I have also noticed that their sound is consistent right out of the package. They don’t have that new, clangy string sound. Instead, they sound they way they are going to sound from the start.
These strings are on the more expensive side. But I think for the quality you are getting, they are well worth the price.
They are going to play and sound great for a long time, longer than most other strings I have played. A worthwhile investment for some seriously killer tone.
5. D’Addario XL ProSteels
Another name that is going to be familiar to most bassists. D’Addario is know for their extremely high quality.
The XL ProSteels might possibly be their best affordable level bass strings. They are certainly some of my favorites from D’Addario.
These might be the cheapest set of strings on this list, but don’t think that means they are lacking in quality. These are just as good as any of the other strings on this list.
These are supposedly D’Addario’s brightest bass strings. However, they still have quite a nice warmth to them.
I think these strings strike a very good balance between the lows and the highs. The highs are bright and crisp, while the lows are tight and controlled.
That translates to a very dynamic string as well. These can really scream and shout when you need them to, and then tone it way back to a whisper when needed.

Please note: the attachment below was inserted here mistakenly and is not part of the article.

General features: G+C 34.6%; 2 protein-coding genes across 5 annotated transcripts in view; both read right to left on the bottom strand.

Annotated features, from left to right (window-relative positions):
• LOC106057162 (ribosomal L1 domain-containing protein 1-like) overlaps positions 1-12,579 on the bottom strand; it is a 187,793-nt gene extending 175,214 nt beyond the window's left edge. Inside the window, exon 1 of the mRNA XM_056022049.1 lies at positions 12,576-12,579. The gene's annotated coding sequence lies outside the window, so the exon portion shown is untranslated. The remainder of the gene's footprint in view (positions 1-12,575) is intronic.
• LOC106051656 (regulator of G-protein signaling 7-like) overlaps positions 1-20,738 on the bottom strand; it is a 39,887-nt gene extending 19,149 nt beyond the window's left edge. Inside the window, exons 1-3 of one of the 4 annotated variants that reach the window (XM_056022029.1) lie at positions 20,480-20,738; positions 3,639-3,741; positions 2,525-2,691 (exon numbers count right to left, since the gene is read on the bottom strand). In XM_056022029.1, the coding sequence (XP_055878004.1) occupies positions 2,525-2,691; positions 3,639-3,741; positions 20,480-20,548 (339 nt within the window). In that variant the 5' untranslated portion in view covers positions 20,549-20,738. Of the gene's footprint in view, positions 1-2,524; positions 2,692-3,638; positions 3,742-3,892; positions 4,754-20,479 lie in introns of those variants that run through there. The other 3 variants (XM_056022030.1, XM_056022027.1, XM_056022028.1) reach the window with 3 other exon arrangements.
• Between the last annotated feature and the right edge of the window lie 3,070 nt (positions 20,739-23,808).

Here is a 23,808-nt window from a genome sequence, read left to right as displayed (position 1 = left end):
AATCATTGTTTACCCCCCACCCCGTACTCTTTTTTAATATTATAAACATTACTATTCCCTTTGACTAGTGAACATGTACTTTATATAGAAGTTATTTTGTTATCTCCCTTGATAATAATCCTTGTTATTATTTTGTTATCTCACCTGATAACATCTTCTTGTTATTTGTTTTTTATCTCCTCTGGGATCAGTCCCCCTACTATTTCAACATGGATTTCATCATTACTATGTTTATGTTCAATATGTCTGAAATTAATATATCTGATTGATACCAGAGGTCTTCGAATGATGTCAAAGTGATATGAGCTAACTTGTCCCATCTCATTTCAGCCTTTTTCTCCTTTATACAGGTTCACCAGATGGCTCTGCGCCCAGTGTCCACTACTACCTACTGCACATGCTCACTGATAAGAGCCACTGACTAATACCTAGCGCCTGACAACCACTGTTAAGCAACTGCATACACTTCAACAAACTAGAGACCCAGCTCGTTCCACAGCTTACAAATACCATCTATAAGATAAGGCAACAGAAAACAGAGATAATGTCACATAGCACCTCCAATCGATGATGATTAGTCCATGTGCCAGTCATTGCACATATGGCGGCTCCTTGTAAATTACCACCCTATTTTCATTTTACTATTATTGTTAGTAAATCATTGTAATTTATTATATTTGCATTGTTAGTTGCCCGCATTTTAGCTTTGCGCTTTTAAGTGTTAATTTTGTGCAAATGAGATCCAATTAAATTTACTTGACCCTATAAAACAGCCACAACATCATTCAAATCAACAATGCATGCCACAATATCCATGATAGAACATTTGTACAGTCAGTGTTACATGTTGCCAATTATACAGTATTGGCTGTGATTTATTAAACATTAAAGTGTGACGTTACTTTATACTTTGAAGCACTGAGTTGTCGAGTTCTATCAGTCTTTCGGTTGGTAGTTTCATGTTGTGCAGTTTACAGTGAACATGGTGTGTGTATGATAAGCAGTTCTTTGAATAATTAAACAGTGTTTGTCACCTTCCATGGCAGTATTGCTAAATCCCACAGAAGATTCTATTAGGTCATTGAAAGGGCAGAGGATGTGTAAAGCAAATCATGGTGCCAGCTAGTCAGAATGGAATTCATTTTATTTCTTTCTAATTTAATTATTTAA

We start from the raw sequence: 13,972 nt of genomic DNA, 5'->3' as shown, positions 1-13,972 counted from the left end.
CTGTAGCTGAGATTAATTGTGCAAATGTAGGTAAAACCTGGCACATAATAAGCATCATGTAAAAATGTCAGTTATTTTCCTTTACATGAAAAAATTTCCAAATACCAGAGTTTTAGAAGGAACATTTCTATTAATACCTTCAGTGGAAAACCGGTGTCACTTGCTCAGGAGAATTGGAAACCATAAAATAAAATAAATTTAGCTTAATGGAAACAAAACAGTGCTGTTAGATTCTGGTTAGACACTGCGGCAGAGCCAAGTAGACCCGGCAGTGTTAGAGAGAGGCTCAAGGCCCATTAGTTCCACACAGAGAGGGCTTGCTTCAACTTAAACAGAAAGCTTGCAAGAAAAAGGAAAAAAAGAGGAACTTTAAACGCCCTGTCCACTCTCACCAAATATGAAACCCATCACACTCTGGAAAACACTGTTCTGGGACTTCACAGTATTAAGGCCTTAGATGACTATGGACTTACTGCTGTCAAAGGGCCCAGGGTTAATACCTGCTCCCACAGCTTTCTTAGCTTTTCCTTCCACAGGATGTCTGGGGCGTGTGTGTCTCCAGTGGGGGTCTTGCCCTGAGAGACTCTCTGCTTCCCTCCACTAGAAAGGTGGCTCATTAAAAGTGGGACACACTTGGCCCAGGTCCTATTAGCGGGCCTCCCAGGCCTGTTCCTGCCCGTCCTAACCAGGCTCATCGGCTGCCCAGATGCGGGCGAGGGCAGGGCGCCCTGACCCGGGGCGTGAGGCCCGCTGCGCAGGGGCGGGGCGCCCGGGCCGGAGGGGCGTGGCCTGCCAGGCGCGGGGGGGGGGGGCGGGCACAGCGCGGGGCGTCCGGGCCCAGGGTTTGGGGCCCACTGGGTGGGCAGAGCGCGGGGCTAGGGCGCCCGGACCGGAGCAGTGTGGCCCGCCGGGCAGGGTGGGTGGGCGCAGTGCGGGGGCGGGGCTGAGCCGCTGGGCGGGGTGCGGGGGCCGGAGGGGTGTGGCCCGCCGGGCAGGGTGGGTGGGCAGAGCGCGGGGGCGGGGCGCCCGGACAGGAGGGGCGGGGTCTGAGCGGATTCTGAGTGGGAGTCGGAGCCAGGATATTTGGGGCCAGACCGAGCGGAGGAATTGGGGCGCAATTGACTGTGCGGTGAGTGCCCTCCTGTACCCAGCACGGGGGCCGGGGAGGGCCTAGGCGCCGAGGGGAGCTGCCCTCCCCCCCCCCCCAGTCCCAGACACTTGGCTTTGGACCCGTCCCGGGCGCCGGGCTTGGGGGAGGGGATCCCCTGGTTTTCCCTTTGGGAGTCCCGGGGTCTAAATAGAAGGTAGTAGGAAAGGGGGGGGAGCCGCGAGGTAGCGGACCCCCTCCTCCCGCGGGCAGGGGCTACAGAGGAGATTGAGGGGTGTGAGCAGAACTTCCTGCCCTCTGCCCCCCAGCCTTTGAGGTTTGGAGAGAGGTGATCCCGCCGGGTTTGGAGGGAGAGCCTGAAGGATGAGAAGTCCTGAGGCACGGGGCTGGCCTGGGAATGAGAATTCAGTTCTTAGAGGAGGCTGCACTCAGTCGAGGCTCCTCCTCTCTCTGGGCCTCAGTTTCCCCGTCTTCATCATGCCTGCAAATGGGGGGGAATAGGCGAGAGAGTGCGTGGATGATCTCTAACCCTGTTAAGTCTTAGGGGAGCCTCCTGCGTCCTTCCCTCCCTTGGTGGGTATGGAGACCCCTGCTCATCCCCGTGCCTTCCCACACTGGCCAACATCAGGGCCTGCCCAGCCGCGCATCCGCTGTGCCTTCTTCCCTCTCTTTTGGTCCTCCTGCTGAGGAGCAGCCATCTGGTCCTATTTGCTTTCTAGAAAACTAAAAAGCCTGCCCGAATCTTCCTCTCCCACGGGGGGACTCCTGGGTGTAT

So, no matter the style of metal you play, these strings are going to sound great. They are dynamic enough for prog, and aggressive enough for more extreme genres.
Since these are also made with D’Addario’s hex core, you are getting really tough strings. Tough strings that are going to have consistent intonation and feel.
These strings also come in an impressive amount of configurations of gauges and scale lengths. No matter what bass you have or your gauge preference, I am pretty sure these strings come in a configuration that is going to be right and comfortable for you.
What Makes a Good Metal Bass String?
When you are picking out a set of bass strings for metal, it is important to understand that not just any strings will do. Strings have different qualities, which means they are going to be better suited to different genres of music.
It is important to choose the strings that are not only going to sound right for metal, but are also going to play right.
When it comes to metal, heavier is pretty much always going to be better. You need heavy gauge strings if you want to play heavy music.
The most obvious reason is that you are going to be playing aggressively, more aggressively than you would for jazz or even rock.
Heavy gauge strings are build to take a lot of punishment so that they don’t break easily. You don’t want to be in the middle of a breakdown and suddenly have one of your strings snap.